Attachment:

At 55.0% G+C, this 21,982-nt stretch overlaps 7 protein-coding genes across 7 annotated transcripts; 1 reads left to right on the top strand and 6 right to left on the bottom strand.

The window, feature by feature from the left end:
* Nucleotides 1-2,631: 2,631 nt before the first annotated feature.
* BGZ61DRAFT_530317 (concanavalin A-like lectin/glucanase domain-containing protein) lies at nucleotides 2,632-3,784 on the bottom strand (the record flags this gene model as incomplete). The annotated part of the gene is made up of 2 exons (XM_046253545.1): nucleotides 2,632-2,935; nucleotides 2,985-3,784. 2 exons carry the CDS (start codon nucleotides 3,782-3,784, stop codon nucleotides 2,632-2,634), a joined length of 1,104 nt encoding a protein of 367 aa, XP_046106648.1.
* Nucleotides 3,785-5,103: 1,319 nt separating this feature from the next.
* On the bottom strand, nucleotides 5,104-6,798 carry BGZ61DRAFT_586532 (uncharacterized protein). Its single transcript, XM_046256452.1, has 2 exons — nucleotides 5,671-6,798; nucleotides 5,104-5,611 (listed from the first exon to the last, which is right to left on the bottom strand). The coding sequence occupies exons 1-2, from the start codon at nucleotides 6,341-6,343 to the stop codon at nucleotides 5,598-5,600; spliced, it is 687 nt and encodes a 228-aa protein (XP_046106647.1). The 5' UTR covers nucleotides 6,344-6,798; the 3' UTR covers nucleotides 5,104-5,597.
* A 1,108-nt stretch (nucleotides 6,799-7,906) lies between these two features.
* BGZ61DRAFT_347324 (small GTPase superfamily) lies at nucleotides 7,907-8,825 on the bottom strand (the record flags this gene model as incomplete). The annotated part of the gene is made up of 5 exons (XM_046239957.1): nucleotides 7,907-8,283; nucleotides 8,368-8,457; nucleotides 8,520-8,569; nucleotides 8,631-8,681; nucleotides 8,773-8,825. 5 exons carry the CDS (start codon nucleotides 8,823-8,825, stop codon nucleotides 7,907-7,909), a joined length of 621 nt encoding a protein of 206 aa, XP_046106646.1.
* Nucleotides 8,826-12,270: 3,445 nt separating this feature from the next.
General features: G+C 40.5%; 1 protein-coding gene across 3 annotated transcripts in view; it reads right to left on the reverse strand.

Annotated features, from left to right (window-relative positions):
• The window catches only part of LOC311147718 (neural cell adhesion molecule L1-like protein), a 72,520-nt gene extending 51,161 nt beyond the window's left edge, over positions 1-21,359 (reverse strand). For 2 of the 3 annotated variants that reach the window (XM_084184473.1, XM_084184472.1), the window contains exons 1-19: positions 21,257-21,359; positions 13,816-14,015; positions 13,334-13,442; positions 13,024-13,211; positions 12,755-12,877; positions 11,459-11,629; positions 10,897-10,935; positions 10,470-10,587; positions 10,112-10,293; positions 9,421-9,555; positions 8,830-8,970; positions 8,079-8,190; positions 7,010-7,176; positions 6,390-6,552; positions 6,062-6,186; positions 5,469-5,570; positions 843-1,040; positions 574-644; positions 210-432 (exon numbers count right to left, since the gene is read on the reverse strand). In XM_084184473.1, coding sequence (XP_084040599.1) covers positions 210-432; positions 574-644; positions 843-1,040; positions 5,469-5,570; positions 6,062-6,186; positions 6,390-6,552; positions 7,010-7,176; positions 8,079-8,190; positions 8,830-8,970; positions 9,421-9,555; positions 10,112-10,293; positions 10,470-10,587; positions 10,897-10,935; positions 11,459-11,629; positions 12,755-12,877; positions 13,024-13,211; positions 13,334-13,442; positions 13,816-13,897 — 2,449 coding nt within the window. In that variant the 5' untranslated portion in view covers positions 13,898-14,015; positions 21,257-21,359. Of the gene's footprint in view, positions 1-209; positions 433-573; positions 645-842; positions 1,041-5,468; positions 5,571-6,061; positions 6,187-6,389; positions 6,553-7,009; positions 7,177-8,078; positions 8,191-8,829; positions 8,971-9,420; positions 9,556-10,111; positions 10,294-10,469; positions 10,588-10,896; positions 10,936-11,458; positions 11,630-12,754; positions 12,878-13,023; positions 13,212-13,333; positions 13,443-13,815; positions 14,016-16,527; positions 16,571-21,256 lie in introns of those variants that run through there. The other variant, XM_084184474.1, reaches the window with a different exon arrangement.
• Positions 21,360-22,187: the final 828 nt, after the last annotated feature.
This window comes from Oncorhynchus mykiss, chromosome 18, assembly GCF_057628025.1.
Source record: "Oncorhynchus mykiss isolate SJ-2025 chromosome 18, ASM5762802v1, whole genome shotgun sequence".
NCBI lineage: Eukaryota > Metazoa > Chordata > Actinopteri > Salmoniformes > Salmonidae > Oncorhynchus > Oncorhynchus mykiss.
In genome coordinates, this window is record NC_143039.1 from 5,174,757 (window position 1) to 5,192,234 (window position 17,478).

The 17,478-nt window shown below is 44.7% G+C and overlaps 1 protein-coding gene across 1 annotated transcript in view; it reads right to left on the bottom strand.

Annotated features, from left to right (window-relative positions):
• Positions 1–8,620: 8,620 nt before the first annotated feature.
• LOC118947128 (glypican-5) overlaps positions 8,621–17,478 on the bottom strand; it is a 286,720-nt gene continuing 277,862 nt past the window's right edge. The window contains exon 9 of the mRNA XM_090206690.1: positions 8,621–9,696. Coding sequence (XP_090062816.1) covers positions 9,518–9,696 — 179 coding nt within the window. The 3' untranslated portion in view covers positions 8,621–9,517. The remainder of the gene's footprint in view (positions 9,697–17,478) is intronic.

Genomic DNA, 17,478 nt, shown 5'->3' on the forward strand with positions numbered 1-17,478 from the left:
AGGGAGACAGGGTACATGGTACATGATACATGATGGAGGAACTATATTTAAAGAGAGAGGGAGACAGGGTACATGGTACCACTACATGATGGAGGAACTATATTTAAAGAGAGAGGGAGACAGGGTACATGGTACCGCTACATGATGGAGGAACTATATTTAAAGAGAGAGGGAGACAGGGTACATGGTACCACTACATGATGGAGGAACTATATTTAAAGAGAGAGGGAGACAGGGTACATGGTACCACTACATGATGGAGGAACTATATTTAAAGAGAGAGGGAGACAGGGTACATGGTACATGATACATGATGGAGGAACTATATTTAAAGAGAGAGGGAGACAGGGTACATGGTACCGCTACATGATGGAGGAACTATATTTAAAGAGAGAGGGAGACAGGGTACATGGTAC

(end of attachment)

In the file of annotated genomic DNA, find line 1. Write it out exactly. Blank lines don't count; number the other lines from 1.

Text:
At 55.0% G+C, this 21,982-nt stretch overlaps 7 protein-coding genes across 7 annotated transcripts; 1 reads left to right on the top strand and 6 right to left on the bottom strand.